Monday, November 18, 2019

The Paralysis of Change

Paralysis of Change - Stacy Snyder - Stacy Says It
Change never comes in small doses.  It tends to avalanche onto me in a heap. While I can kick some ass on behavior modification to accommodate the changes, I often don’t fully process the meaning until I’ve had a chance to wear it, then write about it.  It’s as if nothing is real until it's laid out on paper.

I’ve avoided writing at all costs for about two years.  I can’t explain it other than to say that writing - an article, a blog post, or even a journal entry - has felt too personal, too intimate - to attempt.  The lessons ripe for the picking have felt too heavy and numerous to unpack. 

My daughter had a friend sleep over last weekend.  They embarked on watching an old TV series, Nashville, featuring a country music star with two pre-teen daughters that also sing country, but as a duo.  Having loved the show years ago, to the point that I had borrowed a song, A Life That's Good, from one of the episodes to have my daughters sing as a surprise to my wife in our wedding, I sat down to watch the pilot with them.  Experiencing the innocence of those newborn characters again now, while knowing that they later all became jaded with age and experience, hit me like a ton of bricks.  It was like viewing my own naivety of years ago through a crystal ball.  

I told the kids I was retiring to my room to write for a little bit, to which my daughter responded, “Are you a writer Mom?”  which gave validation to the idea that my life had taken a complete transformation over the past few years.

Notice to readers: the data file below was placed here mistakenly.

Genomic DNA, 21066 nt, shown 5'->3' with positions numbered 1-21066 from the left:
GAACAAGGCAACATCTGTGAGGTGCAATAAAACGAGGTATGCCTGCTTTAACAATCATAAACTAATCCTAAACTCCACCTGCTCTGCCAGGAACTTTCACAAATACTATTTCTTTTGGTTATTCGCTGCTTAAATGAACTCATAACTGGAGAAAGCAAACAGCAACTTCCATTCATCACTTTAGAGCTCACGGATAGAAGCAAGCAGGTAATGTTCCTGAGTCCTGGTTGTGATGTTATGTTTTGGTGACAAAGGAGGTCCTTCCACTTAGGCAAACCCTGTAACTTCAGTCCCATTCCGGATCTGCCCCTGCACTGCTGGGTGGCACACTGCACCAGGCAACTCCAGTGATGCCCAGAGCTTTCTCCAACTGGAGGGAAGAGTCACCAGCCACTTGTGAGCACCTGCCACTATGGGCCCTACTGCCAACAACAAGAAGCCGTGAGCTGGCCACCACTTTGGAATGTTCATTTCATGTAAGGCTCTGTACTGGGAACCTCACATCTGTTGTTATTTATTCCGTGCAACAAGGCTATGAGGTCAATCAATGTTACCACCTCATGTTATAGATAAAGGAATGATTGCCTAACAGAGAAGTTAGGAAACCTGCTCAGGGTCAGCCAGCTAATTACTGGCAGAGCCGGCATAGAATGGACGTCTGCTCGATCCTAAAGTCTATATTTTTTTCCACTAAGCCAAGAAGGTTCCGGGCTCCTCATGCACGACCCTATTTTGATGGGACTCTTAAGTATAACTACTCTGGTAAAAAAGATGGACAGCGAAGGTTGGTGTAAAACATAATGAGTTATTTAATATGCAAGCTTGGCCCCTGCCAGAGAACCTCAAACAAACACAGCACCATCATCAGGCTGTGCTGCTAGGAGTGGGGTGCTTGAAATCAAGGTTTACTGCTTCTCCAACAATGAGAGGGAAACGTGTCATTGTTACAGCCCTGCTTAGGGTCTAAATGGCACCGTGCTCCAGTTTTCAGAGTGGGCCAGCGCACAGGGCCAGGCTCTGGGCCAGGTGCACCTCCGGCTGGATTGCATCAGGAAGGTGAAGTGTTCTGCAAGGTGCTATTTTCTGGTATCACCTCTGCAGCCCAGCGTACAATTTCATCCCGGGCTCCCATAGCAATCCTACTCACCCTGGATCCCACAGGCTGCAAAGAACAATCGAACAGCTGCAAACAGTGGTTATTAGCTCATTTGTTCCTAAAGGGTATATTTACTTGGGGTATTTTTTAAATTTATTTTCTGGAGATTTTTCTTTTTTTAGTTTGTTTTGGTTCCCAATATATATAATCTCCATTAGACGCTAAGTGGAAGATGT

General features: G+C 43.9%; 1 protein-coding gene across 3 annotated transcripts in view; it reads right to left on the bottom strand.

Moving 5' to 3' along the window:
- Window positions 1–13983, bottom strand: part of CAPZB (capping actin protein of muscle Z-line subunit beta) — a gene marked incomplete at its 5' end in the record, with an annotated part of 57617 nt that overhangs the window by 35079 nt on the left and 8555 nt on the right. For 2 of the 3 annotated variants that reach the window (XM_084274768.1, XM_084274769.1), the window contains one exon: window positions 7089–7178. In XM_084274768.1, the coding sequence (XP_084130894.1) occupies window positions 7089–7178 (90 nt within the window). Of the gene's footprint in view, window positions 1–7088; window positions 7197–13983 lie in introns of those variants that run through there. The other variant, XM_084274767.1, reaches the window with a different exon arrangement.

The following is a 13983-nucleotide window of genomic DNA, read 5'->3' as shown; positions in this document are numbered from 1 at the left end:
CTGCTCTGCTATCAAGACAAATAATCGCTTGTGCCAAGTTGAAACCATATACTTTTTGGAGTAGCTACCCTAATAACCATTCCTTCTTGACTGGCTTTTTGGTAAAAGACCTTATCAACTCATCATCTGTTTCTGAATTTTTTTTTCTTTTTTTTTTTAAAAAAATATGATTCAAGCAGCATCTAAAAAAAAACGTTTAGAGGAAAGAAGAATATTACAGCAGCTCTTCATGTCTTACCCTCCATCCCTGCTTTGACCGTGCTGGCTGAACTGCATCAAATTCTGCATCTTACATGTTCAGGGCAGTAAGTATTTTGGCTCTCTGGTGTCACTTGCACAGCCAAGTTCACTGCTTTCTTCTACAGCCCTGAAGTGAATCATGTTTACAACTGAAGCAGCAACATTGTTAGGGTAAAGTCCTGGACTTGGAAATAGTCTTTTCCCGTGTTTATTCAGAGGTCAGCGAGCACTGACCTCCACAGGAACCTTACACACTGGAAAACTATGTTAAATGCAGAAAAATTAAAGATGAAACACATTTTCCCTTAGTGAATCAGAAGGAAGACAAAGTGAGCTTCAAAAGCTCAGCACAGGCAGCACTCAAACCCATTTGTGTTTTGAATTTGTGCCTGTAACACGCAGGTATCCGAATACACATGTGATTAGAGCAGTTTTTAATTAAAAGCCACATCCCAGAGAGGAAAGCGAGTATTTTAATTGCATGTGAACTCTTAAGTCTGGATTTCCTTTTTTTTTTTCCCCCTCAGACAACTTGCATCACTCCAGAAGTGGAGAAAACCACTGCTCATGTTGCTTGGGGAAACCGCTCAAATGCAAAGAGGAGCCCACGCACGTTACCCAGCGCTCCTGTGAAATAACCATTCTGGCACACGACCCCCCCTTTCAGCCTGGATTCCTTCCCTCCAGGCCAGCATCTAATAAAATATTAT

Just a few short years ago, I would have answered Writer to the question “What do you do?” I would have been proud of the fact that I was able to stay home with my kids during their childhood, confident in the continuous ebb and flow of my almost-20-year relationship with my wife, pleased with the home we’d built and our financial security, and supported by my posse of neighborhood mom friends.  

Now I work full-time as a business manager for an industrial design firm.  My kids go to after-school care and bounce back and forth from one parent’s home to another every week.  I live in a small 3rd floor apartment 5 houses down from my ex-wife and I have adjusted to being single for half of every week and a parent and family head the other half.  My support system is scattered around the country with long-term friends and family that have carried me through the best and worst times of my life and a few quality friends here in Chicago that were able to make the transition with me, despite the discomfort.

The commotion of change is palpable.  Even after a year of active grieving and loss, it is still  often impossible to stay focused and self-monitor myself as a parent and good human.  While I have finally settled into my new life without struggle or resentment, I still grapple with Oprah’s idea of forgiveness, which is “giving up the idea that the past could have been any different.”  I own the idea that every decision and action led me to the place I am right now, yet it’s still hard to bask in its novelty.  

I feel as free to explore who I am now as during my teenage years; for that I am grateful.  I hear myself describing myself to new people I meet and often wonder “who is that speaking and who is she talking about?”  I look at new experiences with wonder and excitement.  I think I’m a better parent and person because of these life changes.

But writing, this putting pen to paper and documenting the reality of the moment, is tough.  I keep telling myself I'm just doing a different version of writing....baring the soul through conversations and self-reflective mediation and thought instead of the written word, but I know the gravity of change will not be fully realized until it gets tapped out from my fingers.  

Luckily the art of starting is alive and kicking.  Here I go.

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